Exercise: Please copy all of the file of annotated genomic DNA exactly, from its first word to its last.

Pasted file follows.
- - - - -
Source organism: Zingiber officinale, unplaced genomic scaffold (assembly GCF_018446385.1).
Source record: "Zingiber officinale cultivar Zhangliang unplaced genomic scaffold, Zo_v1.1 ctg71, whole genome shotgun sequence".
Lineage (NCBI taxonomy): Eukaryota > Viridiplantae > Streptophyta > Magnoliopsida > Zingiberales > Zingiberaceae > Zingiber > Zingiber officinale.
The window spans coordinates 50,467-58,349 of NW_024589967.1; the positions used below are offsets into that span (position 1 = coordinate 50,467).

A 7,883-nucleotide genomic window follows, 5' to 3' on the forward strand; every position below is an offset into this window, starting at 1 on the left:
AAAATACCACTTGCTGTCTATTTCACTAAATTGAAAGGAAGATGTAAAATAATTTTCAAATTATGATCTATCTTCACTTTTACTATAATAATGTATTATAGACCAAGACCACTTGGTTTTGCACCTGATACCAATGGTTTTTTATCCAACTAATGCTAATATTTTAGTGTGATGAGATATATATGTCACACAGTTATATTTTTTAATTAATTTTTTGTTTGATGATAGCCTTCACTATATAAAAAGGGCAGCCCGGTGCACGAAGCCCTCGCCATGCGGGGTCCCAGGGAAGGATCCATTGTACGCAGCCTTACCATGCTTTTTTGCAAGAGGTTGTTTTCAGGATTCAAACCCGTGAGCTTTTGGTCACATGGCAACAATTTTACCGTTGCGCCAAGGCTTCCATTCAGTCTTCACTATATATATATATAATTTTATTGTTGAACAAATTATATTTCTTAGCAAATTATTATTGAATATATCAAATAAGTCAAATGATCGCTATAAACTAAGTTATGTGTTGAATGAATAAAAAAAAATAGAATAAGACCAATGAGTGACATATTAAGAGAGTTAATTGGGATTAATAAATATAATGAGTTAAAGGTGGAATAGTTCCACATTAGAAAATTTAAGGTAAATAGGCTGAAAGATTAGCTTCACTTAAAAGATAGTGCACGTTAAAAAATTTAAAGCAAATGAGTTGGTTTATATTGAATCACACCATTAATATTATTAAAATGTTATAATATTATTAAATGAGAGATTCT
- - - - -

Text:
Source organism: Zingiber officinale, unplaced genomic scaffold (assembly GCF_018446385.1).
Source record: "Zingiber officinale cultivar Zhangliang unplaced genomic scaffold, Zo_v1.1 ctg71, whole genome shotgun sequence".
Lineage (NCBI taxonomy): Eukaryota > Viridiplantae > Streptophyta > Magnoliopsida > Zingiberales > Zingiberaceae > Zingiber > Zingiber officinale.
The window spans coordinates 50,467-58,349 of NW_024589967.1; the positions used below are offsets into that span (position 1 = coordinate 50,467).

A 7,883-nucleotide genomic window follows, 5' to 3' on the forward strand; every position below is an offset into this window, starting at 1 on the left:
AAAATACCACTTGCTGTCTATTTCACTAAATTGAAAGGAAGATGTAAAATAATTTTCAAATTATGATCTATCTTCACTTTTACTATAATAATGTATTATAGACCAAGACCACTTGGTTTTGCACCTGATACCAATGGTTTTTTATCCAACTAATGCTAATATTTTAGTGTGATGAGATATATATGTCACACAGTTATATTTTTTAATTAATTTTTTGTTTGATGATAGCCTTCACTATATAAAAAGGGCAGCCCGGTGCACGAAGCCCTCGCCATGCGGGGTCCCAGGGAAGGATCCATTGTACGCAGCCTTACCATGCTTTTTTGCAAGAGGTTGTTTTCAGGATTCAAACCCGTGAGCTTTTGGTCACATGGCAACAATTTTACCGTTGCGCCAAGGCTTCCATTCAGTCTTCACTATATATATATATAATTTTATTGTTGAACAAATTATATTTCTTAGCAAATTATTATTGAATATATCAAATAAGTCAAATGATCGCTATAAACTAAGTTATGTGTTGAATGAATAAAAAAAAATAGAATAAGACCAATGAGTGACATATTAAGAGAGTTAATTGGGATTAATAAATATAATGAGTTAAAGGTGGAATAGTTCCACATTAGAAAATTTAAGGTAAATAGGCTGAAAGATTAGCTTCACTTAAAAGATAGTGCACGTTAAAAAATTTAAAGCAAATGAGTTGGTTTATATTGAATCACACCATTAATATTATTAAAATGTTATAATATTATTAAATGAGAGATTCT